# Contributing code
Tandem follows a slightly modified GitHub Flow pattern. The basics are
# 1. Open a new branch from master
Construct your branch as
ISSUENUMBER-BRIEFDESCRIPTION. For example
# Checkout a new branch from master git checkout master && git checkout -b 10-addHomepage
Note that you should NEVER EVER EVER PUSH ANYTHING DIRECTLY TO
# 2. Add commits and push branch
Prefix your commits with the issue number and they will automatically be surfaced in the corresponding issue and PR
# Add some commits git add somefile git commit -m "#10: Added the file" git add . git commit -m "#10: Refactored code to obey with our code standards" # Push the commits and branch git push origin 10-addHomepage
# 3. Test Locally
Do a quick pass locally to make sure things work the way they should. Essentially, you want to catch anything obvious so that the person QAing your code doesn't end up resenting you. 😉 At the same time you don't want to spend tons of time making sure it's perfect because that is the point of QA.
The 80/20 principle is a good rule to use here.
You should also consult the Testing section of your project's README as it likely contains instructions on how to run automated tests which can be a good way to find unexpected regressions or other errors. Generally, these can be invoked with a simple:
# 4. Open a pull request
When you are feeling like your code is ready for prime time you will want to open a pull request.
After you submit your pull request you will see a pre-populated opening comment containing a checklist of things for both you and a reviewer to do.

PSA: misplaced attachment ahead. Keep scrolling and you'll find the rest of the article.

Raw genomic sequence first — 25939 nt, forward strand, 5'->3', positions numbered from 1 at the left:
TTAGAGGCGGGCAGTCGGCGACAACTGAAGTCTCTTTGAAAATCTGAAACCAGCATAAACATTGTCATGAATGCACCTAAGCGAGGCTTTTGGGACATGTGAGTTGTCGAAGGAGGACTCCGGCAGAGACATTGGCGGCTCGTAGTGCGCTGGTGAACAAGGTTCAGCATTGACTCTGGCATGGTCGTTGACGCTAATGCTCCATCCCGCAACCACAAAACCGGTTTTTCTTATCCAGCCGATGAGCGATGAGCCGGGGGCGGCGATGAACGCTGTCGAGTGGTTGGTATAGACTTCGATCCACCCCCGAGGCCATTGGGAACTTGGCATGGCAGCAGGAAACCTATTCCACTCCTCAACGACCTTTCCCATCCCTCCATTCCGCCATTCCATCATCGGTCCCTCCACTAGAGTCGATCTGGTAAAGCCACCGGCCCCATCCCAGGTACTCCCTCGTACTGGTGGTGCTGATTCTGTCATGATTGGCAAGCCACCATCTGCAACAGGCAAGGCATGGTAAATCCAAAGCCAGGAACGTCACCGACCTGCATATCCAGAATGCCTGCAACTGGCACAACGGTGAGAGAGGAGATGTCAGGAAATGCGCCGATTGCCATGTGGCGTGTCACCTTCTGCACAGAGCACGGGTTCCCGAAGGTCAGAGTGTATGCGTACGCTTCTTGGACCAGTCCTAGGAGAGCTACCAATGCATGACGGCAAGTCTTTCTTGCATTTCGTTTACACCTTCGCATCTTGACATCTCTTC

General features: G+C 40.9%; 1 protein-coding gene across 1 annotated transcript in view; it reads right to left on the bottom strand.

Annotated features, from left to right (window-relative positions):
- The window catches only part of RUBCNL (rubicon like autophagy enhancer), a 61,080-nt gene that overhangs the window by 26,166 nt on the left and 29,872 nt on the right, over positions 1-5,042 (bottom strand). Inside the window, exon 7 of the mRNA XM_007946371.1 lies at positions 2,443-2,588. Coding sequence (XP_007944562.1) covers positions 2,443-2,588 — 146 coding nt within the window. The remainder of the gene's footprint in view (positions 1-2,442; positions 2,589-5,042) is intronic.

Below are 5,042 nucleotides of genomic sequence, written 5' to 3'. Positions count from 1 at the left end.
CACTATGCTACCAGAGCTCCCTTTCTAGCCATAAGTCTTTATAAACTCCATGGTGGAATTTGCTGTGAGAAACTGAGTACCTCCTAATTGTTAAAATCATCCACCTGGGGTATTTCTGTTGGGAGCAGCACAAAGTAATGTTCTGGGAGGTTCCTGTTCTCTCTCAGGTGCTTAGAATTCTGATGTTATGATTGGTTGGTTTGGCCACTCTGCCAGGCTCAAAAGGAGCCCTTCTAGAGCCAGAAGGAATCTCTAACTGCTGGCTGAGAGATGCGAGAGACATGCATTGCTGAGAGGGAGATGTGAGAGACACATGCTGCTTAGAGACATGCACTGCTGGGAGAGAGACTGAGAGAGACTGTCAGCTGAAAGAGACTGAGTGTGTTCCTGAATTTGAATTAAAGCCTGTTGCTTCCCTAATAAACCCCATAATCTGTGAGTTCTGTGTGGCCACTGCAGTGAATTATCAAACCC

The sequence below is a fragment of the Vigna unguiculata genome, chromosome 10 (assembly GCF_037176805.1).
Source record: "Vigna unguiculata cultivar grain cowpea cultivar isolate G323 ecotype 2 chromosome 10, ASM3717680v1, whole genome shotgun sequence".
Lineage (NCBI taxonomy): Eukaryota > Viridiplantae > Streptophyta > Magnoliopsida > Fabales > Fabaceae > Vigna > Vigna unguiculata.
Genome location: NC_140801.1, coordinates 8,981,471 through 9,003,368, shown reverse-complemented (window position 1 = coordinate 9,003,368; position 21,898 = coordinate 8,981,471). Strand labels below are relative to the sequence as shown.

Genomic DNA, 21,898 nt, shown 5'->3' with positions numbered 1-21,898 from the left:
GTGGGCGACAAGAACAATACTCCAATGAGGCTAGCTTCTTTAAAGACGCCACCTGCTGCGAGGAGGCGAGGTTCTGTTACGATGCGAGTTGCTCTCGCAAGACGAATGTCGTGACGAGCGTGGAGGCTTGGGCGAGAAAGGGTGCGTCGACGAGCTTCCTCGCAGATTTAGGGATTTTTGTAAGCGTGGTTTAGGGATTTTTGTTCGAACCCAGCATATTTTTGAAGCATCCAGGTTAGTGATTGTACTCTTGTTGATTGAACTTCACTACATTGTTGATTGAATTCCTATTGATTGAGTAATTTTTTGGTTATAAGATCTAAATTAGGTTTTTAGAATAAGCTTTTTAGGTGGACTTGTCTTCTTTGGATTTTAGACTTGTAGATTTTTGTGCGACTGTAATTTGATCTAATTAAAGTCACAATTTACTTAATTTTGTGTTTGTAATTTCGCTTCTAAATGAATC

Note that the checklists may differ from project to project!
It would be wise to complete at least the required self-checks before requesting a review.
# 5. Discuss, review and modify your code
The next step is taken direcly from the GitHub Flow Guide.
Once a Pull Request has been opened, the person or team reviewing your changes may have questions or comments. Perhaps the coding style doesn't match project guidelines, the change is missing unit tests, or maybe everything looks great and props are in order. Pull Requests are designed to encourage and capture this type of conversation.
You can also continue to push to your branch in light of discussion and feedback about your commits. If someone comments that you forgot to do something or if there is a bug in the code, you can fix it in your branch and push up the change. GitHub will show your new commits and any additional feedback you may receive in the unified Pull Request view.
Once all the boxes in the PR checklist are checked and the automated status checks pass your code is ready to be deployed! Congrats! 💥!
For more detail on our QA process check out below.